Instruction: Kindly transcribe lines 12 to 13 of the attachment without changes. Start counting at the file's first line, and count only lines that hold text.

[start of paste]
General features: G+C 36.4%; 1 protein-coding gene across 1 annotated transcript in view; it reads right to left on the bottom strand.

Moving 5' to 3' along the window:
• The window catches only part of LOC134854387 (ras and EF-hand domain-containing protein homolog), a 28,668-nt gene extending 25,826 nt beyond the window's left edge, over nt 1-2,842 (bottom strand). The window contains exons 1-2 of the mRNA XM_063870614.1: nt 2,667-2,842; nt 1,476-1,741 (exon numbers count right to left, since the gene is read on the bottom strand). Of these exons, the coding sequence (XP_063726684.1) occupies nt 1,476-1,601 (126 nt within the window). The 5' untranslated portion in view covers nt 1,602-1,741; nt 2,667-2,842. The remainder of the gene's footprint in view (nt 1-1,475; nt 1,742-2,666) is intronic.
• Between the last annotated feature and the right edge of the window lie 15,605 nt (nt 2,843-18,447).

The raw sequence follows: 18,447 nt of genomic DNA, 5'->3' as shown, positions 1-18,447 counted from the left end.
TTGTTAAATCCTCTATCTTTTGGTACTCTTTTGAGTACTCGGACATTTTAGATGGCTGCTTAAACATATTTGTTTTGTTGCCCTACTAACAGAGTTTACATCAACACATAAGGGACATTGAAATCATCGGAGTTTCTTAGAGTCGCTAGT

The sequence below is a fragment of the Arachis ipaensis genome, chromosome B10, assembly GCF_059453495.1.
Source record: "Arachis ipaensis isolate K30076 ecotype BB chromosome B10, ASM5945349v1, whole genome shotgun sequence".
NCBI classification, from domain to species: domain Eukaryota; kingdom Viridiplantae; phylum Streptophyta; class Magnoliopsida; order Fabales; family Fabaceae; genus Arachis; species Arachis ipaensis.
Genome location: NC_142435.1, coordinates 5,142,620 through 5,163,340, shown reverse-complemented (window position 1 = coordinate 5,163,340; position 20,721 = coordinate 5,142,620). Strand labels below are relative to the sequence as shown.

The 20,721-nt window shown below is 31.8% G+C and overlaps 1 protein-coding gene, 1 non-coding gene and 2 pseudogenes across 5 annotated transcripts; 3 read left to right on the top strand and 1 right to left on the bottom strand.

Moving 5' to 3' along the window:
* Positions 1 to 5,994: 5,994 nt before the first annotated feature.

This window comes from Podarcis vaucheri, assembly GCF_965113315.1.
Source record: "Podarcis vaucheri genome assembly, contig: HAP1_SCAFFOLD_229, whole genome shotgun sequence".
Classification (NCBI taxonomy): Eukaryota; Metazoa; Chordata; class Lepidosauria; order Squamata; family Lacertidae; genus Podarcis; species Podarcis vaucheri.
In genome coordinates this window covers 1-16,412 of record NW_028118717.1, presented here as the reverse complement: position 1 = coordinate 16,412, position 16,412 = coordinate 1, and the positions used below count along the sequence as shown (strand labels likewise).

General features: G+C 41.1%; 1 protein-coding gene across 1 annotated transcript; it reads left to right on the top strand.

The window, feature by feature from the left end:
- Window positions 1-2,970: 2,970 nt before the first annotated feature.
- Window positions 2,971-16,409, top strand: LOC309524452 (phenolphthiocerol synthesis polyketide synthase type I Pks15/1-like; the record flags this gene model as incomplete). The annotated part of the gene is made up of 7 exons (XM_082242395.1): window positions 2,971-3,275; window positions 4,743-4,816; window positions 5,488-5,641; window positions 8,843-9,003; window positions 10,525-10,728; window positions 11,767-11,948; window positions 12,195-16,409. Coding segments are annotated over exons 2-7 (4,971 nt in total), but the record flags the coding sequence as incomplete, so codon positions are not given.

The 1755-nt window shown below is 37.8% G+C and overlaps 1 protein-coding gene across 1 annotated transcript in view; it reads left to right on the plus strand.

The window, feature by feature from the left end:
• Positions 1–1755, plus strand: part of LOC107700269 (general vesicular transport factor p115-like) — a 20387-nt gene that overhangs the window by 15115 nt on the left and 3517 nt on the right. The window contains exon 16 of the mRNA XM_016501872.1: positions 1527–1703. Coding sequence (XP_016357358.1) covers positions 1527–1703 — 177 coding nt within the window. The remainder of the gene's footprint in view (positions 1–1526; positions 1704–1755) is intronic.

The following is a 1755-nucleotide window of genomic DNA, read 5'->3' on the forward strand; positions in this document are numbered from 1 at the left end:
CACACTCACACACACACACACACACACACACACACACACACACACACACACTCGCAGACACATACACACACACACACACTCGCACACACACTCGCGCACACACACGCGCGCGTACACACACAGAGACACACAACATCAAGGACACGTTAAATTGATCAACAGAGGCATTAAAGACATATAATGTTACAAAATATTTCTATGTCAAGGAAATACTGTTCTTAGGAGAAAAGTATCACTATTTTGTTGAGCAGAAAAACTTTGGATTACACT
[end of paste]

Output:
Moving 5' to 3' along the window:
* Positions 1 to 5,994: 5,994 nt before the first annotated feature.